Background of the Book Award

This is the story of a book award – one designed to encourage young readers to be activists and to engage their rights. While the first award was given in 2007, the real story begins many years ago. Imagine a cold snowy day in Massachusetts as you saddle up your horse and prepare to ride to yet another one room schoolhouse. The year is 1837 and the rider is Horace Mann, who is credited as the father of American public education. Appointed Secretary of the Massachusetts Board of Education, Horace Mann immediately began to visit many schools to learn what an American education really looked like across our young nation. What he found would not surprise you: schools were uneven, they lacked funding, the teachers were underpaid, and many children did not attend school at all.

Horace Mann believed that excellent “common,” what we now call public schools, had to be available to everyone if we as a nation ever hoped to realize the democratic ideals upon which our country was founded. These “common” schools should prepare citizens to be engaged in society, contributing to its well-being through active democratic participation. In other words, public education was a pre-requisite for a just society. Mann was very successful in creating an excellent school system in Massachusetts, which was later used as a model to influence the establishment of a system of education throughout the country (Hays, 2007).

After decades of working towards public education in Massachusetts and across the country, Horace Mann became the president of Antioch College in Yellow Springs, Ohio upon its founding in 1850. Mann’s progressive politics were reflected in Antioch’s democratic approach to college education: Antioch was the first college in the country to educate women equal to men with all students studying the same curriculum; The College was the first to hire a full-time female faculty member at pay equal to her male colleagues; and was one of the first in the United States to recruit and educate black students equally with white students.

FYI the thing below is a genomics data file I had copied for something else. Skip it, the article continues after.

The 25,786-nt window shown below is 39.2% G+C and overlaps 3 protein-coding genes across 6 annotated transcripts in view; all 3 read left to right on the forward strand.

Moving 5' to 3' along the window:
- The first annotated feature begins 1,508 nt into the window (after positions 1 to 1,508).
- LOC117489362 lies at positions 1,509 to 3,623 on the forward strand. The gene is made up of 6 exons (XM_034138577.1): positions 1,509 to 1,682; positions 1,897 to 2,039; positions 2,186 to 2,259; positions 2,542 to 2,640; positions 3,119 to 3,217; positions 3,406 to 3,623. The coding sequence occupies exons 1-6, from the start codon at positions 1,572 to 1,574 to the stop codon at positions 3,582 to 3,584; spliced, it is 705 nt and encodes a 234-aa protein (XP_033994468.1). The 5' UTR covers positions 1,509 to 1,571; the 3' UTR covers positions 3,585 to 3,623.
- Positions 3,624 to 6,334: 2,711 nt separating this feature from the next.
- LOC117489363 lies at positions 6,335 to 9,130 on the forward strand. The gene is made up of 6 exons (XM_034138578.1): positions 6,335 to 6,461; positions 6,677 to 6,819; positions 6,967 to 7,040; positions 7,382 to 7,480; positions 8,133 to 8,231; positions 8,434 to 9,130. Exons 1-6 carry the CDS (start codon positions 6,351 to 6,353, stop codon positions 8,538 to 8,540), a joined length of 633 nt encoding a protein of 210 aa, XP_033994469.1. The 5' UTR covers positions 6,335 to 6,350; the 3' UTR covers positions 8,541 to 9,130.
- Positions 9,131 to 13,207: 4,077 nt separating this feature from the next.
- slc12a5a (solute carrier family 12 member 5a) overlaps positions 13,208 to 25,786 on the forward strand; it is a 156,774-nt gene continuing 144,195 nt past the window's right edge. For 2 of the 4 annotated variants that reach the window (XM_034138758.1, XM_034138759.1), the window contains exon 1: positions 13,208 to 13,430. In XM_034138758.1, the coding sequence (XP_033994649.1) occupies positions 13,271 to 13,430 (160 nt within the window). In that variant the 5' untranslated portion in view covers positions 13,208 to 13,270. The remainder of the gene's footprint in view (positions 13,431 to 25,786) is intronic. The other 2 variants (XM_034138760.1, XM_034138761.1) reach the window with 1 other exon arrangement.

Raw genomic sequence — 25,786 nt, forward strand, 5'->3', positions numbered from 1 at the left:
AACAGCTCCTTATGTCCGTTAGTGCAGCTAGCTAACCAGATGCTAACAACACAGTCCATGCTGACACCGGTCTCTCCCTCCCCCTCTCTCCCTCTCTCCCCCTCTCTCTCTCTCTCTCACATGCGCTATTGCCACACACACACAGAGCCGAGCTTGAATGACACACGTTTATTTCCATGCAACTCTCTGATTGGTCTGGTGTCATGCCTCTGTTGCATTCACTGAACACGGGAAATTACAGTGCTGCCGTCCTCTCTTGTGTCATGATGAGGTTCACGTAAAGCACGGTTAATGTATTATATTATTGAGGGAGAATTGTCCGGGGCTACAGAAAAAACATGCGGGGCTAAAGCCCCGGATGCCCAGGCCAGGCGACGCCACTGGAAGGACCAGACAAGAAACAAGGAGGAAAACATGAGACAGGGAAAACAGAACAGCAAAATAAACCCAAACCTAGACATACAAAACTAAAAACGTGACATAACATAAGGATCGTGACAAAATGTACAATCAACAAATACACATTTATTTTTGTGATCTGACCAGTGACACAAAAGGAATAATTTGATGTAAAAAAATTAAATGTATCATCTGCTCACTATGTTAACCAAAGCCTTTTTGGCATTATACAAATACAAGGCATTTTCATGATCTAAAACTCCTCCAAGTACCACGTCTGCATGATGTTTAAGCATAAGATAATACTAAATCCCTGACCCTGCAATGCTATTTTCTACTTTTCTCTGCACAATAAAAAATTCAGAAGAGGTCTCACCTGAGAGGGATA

Mann’s persistence in educating the whole person, and his insistence that students must learn to act on their values and their rights permeates all of Antioch University. Mann challenged the graduating class of 1859, just two months before his death, with a call to arms relevant for all Antioch students that is repeated at every graduation to this day: Be ashamed to die until you have won some victory for humanity.

The Award and Antioch University

In 2007 the Education Department at Antioch University Los Angeles (AULA) launched the Horace Mann Upstanders Children’s Book Award because the founders knew that there was no better way to maintain and honor the legacy of Horace Mann than to name a book award honoring activist literature after him!  Antioch University Los Angeles (AULA) has social justice as a key element in its mission:

The Education Department is a community of teachers and learners who value making a positive and sustainable difference in the world. All that we do is designed to help each other thrive and evolve as we learn to interact with those areas most in need of social justice attention.  The pedagogies taught in the department are progressively characterized by close interactions between candidates and faculty, nurture the skills and habits of critical and creative reflection that can best serve lifelong learners, advocates for democracy.  Our students seek to live lives of meaning and purpose.

It was crucial that the award should be consistent with this mission. In the Education Department, we believe that it is essential to encourage our students to make active decisions about much that they study, from choosing the text for a course and determining the project that the class will undertake.


Upstander Awards, Copyrighted., 2016